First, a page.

Vaccination - Prioritise All Carers
Everyone has heard the advice given by air stewards at the start of a flight: in the event of an emergency, when the oxygen masks drop down, instead of placing a mask on the most vulnerable person first - such as children or the elderly - you should put one on yourself and only then deal with the most vulnerable afterwards.
It might seem selfish at first sight, but in fact it’s entirely practical: if you leave yourself until last you may not be in a fit state to protect or save those who are dependent upon you.
I believe this could be a metaphor for carers urgently needing to be vaccinated during the Coronavirus crisis. I recognise and understand completely why we are vaccinating sections of our most vulnerable population first (starting with the elderly) but without doctors, nurses, respite carers etc. to care for them and us, we will be helpless.
Let’s prioritise vaccination for those who protect and care for the most vulnerable
Let’s prioritise vaccination for those who protect and care for the most vulnerable, which includes not just frontline NHS staff such as doctors, nurses, care workers, emergency service workers, but pharmacists, hospital caterers, cleaners and ancillary staff, respite carers, unpaid carers and parent carers, to mention but a few.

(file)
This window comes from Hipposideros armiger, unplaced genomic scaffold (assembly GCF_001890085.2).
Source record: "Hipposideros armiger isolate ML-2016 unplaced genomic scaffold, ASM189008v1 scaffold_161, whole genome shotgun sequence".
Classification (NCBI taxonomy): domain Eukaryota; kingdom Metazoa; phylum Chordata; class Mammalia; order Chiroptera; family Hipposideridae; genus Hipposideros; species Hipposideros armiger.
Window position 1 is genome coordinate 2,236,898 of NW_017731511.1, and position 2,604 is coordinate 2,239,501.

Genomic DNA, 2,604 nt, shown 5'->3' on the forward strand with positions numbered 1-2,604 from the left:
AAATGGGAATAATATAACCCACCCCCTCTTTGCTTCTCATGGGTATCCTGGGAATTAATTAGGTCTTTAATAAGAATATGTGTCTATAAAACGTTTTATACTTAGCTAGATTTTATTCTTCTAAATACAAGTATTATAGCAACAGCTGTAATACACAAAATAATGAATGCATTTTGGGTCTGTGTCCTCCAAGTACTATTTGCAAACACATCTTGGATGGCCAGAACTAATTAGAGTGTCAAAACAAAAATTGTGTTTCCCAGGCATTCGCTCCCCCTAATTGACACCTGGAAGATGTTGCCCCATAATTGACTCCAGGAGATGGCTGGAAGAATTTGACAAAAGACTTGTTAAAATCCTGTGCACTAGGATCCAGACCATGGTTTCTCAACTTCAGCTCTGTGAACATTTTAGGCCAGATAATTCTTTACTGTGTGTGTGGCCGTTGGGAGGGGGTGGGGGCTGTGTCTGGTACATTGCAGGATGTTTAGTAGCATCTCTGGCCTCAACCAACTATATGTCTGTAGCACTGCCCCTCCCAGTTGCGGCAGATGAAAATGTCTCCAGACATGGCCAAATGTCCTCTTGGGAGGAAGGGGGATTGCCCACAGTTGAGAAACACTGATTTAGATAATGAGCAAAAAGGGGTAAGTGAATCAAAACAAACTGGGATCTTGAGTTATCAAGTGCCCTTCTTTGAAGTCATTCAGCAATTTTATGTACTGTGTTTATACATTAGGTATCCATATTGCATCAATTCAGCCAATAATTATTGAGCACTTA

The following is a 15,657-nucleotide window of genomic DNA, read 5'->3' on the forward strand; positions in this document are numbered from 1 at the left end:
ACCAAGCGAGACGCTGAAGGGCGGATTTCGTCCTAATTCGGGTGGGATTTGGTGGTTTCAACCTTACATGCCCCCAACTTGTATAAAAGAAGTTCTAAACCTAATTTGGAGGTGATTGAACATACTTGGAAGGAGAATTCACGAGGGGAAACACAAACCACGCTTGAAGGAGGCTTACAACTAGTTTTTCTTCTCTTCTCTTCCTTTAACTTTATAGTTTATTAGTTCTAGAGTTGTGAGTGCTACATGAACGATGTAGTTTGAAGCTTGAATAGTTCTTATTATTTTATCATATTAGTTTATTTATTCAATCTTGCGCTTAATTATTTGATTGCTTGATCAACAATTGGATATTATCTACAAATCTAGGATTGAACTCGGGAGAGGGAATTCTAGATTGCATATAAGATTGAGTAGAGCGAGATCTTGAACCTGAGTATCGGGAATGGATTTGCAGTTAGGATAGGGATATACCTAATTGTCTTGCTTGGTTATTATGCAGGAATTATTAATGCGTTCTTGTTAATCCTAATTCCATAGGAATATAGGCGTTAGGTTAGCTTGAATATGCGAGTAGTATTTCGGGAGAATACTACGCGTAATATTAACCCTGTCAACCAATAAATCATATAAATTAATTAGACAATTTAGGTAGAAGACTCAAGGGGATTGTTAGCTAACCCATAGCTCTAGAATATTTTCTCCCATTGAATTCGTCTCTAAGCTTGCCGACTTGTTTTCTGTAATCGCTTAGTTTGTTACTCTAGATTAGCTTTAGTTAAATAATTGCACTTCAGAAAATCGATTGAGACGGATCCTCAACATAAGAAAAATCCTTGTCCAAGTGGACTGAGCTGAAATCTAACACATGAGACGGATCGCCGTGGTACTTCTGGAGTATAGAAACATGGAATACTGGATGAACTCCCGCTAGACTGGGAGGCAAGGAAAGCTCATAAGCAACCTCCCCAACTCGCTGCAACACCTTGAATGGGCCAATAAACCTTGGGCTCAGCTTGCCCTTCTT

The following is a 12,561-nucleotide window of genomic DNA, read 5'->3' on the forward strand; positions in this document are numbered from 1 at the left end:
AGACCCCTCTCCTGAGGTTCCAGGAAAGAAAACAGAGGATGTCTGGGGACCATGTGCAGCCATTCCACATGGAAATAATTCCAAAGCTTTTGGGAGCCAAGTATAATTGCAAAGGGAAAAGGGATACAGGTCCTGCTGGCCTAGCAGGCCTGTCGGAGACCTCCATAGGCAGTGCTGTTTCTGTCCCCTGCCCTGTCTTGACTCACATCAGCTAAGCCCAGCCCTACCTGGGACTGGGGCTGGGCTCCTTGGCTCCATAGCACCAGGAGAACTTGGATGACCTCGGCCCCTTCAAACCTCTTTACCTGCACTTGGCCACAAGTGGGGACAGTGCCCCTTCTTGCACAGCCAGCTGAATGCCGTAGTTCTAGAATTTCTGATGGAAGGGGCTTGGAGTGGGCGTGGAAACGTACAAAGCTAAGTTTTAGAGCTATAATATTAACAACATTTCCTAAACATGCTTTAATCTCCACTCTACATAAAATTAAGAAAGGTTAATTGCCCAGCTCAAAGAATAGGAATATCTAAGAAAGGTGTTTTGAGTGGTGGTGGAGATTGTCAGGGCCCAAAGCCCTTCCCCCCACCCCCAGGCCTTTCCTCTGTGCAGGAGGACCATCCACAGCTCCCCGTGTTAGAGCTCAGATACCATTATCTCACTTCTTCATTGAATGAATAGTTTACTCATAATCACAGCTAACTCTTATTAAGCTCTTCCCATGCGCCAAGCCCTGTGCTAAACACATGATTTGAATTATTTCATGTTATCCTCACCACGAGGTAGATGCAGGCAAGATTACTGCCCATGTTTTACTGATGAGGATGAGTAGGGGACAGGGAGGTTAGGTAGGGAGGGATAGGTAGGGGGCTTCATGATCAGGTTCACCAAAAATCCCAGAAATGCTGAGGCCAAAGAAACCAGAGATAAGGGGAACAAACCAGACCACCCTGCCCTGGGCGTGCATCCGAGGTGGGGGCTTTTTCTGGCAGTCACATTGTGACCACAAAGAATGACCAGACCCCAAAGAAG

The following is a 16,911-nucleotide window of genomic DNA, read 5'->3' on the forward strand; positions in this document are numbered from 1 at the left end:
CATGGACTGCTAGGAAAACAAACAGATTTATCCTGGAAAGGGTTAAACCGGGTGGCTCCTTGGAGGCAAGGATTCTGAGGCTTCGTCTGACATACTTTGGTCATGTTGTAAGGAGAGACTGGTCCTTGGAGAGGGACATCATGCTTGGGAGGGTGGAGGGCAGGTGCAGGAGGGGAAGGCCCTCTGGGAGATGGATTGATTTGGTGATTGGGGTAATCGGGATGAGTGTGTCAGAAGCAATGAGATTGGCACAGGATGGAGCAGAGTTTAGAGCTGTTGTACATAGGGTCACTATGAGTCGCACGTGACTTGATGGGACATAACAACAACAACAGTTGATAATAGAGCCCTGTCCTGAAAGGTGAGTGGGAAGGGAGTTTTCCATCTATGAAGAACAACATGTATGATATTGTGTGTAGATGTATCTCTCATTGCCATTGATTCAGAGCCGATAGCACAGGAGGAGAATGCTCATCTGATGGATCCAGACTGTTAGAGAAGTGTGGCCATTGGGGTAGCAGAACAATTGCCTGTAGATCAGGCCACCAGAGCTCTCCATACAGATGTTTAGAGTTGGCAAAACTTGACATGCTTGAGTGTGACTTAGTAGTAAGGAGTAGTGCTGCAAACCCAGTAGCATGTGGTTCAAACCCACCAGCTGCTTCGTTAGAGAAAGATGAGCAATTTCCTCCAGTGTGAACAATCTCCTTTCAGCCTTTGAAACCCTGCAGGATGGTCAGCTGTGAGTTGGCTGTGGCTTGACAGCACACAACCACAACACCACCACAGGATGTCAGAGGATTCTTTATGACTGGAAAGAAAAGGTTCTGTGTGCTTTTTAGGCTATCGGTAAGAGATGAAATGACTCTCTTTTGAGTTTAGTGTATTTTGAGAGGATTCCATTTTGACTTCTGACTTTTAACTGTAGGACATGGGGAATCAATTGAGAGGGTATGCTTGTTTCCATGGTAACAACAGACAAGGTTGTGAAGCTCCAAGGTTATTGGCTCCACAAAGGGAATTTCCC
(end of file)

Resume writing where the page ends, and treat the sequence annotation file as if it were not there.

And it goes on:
From my experience the majority of the elderly living independent lives are extremely sensible and are isolating and distancing themselves very effectively.
Many have told me that they would be prepared to wait several months longer for their vaccinations in order to ensure frontline NHS staff are safe and protected. Regular monitoring and vaccination of care home workers will mean care home residents will also remain safe in the meantime.
During this growing crisis, with the new, fast-spreading covid variant we need our care workers protected immediately because without them, who will look after the most vulnerable in society, including the elderly?
Indeed, who will be available to look after any of us if our army of carers has been significantly reduced by illness? Health and Social Care could soon become overwhelmed on an unimaginable scale. There is already much evidence to indicate hospitals are reaching breaking point.
It shouldn’t need to be repeated endlessly, but in order to protect all of our population we need to recognise, prioritise and vaccinate all of our essential care workers - and fast.